Tutorial: Containerization as an Approach for Encapsulation in Development and Production (Docker)

Christoph Grabo


Bare Metal hardware as well as virtual machines and the cloud services on top of them are not the only solution to develop and run your software nowadays.

Especially with the advent of microservice architecture another almost forgotten encapsulation/isolation approach for resources was (re)discovered and made popular again by Docker, the company, product and toolkit.

We will explore how Docker can be a useful tool for the development cycle, continuous integration and delivery and running production systems.

Since this is already a very broad theme we will focus on our development machine first.

Questions and tasks we will tackle:

- What is Docker anyway?

- Why would I need/use it?

- How will this work with an Erlang/Elixir application (release)?

- What are the differences and obstacles?

- Setup on the computer

- Building a tiny (Phoenix) application (or cloning one for brevity)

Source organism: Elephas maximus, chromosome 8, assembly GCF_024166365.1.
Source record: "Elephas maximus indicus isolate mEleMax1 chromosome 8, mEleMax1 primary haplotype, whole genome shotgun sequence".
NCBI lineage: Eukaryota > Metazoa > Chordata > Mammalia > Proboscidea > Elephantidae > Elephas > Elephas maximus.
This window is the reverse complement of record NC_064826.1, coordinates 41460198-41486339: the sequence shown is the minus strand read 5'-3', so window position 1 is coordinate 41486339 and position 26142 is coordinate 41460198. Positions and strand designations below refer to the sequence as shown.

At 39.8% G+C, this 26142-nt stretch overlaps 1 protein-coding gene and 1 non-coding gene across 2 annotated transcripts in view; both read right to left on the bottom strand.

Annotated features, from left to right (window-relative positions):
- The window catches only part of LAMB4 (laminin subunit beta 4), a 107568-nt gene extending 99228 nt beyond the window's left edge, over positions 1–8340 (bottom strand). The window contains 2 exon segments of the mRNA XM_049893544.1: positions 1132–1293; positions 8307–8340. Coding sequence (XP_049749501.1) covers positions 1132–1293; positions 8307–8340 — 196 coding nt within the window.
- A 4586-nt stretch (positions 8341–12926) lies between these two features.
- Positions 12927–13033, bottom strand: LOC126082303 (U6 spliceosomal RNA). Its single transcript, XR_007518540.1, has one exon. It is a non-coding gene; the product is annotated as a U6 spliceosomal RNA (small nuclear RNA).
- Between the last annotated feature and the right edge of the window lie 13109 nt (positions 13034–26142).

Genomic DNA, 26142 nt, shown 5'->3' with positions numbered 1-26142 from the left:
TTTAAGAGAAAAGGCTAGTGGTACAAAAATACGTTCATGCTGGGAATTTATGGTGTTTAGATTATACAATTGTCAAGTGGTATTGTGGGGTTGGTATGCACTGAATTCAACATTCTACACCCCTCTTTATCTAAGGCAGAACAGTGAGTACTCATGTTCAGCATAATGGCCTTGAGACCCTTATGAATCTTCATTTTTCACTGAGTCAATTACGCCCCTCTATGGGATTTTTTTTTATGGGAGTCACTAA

- Containerization of this application

At this point we only can scratch the surface of such topics and find a starting point for further exploration.


Containerization of (micro) services are a thing. Let's not turn a blind eye on this development and start to understand what all this Docker fuss is about and how we can use it in our daily OTP life.


Any developer who's interested in application containerization with Docker. Experience in Elixir (for the example application) is welcome, but not a requirement. Also a basic understanding of Erlang and OTP can be useful, but is not necessary as well. The focus is on Docker and therefore the tutorial aims for beginners in this area.

Grown up with a steady fascination for electronics and technology Christoph finally found his place by being a developer, as he likes to solve problems, with software. While doing this mostly with Ruby in his day job, it became obvious to him that there was a strong appeal in the functional programming world. Played with Erlang some years ago, he became close friend with Elixir. He believes in open source software and tries to contribute to the community as much as possible. He's a unicorn.

GitHub: asaaki

Twitter: @asaaki

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